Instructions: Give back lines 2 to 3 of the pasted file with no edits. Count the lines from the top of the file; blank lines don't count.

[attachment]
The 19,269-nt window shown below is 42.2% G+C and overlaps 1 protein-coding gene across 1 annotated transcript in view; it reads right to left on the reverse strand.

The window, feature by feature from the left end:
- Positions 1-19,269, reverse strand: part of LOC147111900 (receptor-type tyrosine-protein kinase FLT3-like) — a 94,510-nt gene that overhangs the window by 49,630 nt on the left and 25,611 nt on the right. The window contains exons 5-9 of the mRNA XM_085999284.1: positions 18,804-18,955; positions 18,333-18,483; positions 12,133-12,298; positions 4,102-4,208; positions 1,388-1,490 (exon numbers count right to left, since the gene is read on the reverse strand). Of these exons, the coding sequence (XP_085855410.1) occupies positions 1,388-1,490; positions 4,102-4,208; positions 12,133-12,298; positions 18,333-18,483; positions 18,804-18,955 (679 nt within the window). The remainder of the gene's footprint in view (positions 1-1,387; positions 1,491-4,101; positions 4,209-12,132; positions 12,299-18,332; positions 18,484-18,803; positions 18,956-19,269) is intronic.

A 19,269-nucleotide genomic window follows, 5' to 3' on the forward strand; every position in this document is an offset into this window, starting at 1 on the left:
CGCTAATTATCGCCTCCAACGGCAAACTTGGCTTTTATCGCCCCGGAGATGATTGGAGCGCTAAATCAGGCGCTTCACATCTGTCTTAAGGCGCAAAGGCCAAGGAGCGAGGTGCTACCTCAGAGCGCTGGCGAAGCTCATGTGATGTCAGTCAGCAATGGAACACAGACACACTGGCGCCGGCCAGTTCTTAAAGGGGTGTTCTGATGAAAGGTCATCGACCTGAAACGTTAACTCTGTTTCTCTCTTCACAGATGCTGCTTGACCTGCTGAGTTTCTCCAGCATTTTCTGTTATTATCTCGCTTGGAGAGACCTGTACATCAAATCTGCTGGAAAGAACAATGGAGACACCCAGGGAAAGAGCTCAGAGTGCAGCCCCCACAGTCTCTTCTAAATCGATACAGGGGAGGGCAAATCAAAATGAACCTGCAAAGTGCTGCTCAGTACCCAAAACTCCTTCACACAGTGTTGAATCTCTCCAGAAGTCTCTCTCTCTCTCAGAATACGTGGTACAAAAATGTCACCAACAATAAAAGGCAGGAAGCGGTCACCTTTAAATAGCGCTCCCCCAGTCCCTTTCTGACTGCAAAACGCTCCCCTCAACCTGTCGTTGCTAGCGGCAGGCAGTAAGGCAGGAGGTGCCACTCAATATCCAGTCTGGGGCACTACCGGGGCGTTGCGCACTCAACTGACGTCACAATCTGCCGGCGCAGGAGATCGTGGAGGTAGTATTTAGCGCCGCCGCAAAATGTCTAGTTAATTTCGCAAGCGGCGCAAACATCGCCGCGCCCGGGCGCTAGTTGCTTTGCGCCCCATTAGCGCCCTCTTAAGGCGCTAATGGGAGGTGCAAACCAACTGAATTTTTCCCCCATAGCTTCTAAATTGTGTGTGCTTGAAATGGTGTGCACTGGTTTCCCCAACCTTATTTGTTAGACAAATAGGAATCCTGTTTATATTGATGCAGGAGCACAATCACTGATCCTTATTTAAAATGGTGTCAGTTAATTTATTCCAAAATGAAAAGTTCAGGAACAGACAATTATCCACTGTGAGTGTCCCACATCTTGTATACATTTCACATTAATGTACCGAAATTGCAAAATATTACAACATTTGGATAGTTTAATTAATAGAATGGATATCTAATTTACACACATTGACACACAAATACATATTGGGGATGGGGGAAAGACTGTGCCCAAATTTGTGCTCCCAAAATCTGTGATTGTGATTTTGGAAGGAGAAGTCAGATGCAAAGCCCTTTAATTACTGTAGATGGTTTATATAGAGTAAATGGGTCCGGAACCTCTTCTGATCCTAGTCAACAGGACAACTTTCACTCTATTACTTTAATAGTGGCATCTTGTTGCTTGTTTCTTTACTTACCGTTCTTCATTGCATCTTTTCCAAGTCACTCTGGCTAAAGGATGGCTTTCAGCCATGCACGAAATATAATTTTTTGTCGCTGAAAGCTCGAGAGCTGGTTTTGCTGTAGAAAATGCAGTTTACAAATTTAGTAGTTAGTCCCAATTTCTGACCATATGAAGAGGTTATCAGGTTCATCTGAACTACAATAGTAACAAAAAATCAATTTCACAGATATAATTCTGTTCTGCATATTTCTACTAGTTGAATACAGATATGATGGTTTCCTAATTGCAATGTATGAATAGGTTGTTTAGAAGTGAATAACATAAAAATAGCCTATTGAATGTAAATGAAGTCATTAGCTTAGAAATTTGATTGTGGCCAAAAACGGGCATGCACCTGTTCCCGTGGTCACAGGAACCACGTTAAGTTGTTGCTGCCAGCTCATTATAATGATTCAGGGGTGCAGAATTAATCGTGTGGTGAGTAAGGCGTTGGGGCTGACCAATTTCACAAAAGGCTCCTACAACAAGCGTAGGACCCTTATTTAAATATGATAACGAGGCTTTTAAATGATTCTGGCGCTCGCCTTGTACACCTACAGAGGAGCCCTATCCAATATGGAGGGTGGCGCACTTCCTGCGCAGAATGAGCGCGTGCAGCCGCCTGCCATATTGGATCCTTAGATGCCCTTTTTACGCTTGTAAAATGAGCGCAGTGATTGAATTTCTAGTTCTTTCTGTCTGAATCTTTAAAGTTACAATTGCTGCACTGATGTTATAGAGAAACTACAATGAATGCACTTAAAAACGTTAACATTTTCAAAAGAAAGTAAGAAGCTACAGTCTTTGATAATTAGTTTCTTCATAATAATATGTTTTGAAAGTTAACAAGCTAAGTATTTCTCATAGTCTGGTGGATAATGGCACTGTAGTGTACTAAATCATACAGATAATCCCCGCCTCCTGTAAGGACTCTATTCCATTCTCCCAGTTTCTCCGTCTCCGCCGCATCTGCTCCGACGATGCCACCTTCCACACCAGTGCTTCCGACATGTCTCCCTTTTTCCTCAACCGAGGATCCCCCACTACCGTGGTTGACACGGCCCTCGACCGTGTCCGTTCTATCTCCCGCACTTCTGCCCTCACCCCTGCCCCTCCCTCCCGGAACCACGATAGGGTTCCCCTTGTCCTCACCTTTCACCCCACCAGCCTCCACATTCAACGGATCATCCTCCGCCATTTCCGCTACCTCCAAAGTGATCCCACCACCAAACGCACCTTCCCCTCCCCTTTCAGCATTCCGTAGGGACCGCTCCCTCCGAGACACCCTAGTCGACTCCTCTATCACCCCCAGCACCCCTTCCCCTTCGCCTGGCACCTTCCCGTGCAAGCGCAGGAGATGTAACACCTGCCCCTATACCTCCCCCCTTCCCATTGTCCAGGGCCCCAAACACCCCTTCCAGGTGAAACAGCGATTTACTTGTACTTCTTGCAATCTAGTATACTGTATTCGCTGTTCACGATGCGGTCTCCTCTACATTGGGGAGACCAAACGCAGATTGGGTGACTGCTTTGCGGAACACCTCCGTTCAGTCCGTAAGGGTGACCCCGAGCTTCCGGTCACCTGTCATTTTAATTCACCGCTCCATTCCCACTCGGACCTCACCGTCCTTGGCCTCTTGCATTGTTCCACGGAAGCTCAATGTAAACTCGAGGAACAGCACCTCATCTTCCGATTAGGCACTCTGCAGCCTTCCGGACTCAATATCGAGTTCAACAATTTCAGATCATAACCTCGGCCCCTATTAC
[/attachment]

The window, feature by feature from the left end:
- Positions 1-19,269, reverse strand: part of LOC147111900 (receptor-type tyrosine-protein kinase FLT3-like) — a 94,510-nt gene that overhangs the window by 49,630 nt on the left and 25,611 nt on the right. The window contains exons 5-9 of the mRNA XM_085999284.1: positions 18,804-18,955; positions 18,333-18,483; positions 12,133-12,298; positions 4,102-4,208; positions 1,388-1,490 (exon numbers count right to left, since the gene is read on the reverse strand). Of these exons, the coding sequence (XP_085855410.1) occupies positions 1,388-1,490; positions 4,102-4,208; positions 12,133-12,298; positions 18,333-18,483; positions 18,804-18,955 (679 nt within the window). The remainder of the gene's footprint in view (positions 1-1,387; positions 1,491-4,101; positions 4,209-12,132; positions 12,299-18,332; positions 18,484-18,803; positions 18,956-19,269) is intronic.